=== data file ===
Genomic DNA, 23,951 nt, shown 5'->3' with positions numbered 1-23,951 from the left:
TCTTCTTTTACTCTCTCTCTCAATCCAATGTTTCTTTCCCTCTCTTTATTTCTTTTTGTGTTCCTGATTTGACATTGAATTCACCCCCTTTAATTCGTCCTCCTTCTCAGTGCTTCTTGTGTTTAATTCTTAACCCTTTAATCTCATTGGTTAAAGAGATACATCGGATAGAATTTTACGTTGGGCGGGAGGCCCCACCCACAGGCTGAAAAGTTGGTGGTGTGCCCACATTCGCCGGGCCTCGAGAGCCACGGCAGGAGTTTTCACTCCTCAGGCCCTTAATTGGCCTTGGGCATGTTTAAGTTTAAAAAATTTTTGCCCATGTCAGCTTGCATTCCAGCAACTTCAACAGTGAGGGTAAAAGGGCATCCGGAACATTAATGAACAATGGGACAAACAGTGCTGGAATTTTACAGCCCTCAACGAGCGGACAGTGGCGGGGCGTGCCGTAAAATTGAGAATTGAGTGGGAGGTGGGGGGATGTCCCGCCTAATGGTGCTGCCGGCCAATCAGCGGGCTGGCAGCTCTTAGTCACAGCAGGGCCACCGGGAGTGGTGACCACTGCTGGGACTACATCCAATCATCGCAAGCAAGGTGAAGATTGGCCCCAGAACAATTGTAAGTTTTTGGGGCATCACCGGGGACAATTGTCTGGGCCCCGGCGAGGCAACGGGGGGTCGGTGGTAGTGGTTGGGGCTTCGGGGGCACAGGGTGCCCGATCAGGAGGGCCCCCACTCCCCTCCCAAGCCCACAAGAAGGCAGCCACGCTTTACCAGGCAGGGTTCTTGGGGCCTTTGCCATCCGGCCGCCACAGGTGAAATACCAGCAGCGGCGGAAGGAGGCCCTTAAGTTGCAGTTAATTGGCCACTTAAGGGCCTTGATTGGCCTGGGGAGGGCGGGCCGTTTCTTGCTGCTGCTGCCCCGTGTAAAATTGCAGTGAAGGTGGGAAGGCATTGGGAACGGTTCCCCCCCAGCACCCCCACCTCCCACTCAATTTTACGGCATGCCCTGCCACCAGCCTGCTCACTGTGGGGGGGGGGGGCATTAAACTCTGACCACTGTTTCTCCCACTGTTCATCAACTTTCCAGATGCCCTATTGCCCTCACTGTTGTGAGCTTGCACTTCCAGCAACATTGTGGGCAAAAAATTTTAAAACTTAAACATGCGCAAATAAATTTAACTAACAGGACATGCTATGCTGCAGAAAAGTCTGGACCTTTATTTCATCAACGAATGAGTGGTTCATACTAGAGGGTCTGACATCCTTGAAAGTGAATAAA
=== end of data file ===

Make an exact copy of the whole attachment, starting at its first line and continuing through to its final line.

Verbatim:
Genomic DNA, 23,951 nt, shown 5'->3' with positions numbered 1-23,951 from the left:
TCTTCTTTTACTCTCTCTCTCAATCCAATGTTTCTTTCCCTCTCTTTATTTCTTTTTGTGTTCCTGATTTGACATTGAATTCACCCCCTTTAATTCGTCCTCCTTCTCAGTGCTTCTTGTGTTTAATTCTTAACCCTTTAATCTCATTGGTTAAAGAGATACATCGGATAGAATTTTACGTTGGGCGGGAGGCCCCACCCACAGGCTGAAAAGTTGGTGGTGTGCCCACATTCGCCGGGCCTCGAGAGCCACGGCAGGAGTTTTCACTCCTCAGGCCCTTAATTGGCCTTGGGCATGTTTAAGTTTAAAAAATTTTTGCCCATGTCAGCTTGCATTCCAGCAACTTCAACAGTGAGGGTAAAAGGGCATCCGGAACATTAATGAACAATGGGACAAACAGTGCTGGAATTTTACAGCCCTCAACGAGCGGACAGTGGCGGGGCGTGCCGTAAAATTGAGAATTGAGTGGGAGGTGGGGGGATGTCCCGCCTAATGGTGCTGCCGGCCAATCAGCGGGCTGGCAGCTCTTAGTCACAGCAGGGCCACCGGGAGTGGTGACCACTGCTGGGACTACATCCAATCATCGCAAGCAAGGTGAAGATTGGCCCCAGAACAATTGTAAGTTTTTGGGGCATCACCGGGGACAATTGTCTGGGCCCCGGCGAGGCAACGGGGGGTCGGTGGTAGTGGTTGGGGCTTCGGGGGCACAGGGTGCCCGATCAGGAGGGCCCCCACTCCCCTCCCAAGCCCACAAGAAGGCAGCCACGCTTTACCAGGCAGGGTTCTTGGGGCCTTTGCCATCCGGCCGCCACAGGTGAAATACCAGCAGCGGCGGAAGGAGGCCCTTAAGTTGCAGTTAATTGGCCACTTAAGGGCCTTGATTGGCCTGGGGAGGGCGGGCCGTTTCTTGCTGCTGCTGCCCCGTGTAAAATTGCAGTGAAGGTGGGAAGGCATTGGGAACGGTTCCCCCCCAGCACCCCCACCTCCCACTCAATTTTACGGCATGCCCTGCCACCAGCCTGCTCACTGTGGGGGGGGGGGGCATTAAACTCTGACCACTGTTTCTCCCACTGTTCATCAACTTTCCAGATGCCCTATTGCCCTCACTGTTGTGAGCTTGCACTTCCAGCAACATTGTGGGCAAAAAATTTTAAAACTTAAACATGCGCAAATAAATTTAACTAACAGGACATGCTATGCTGCAGAAAAGTCTGGACCTTTATTTCATCAACGAATGAGTGGTTCATACTAGAGGGTCTGACATCCTTGAAAGTGAATAAA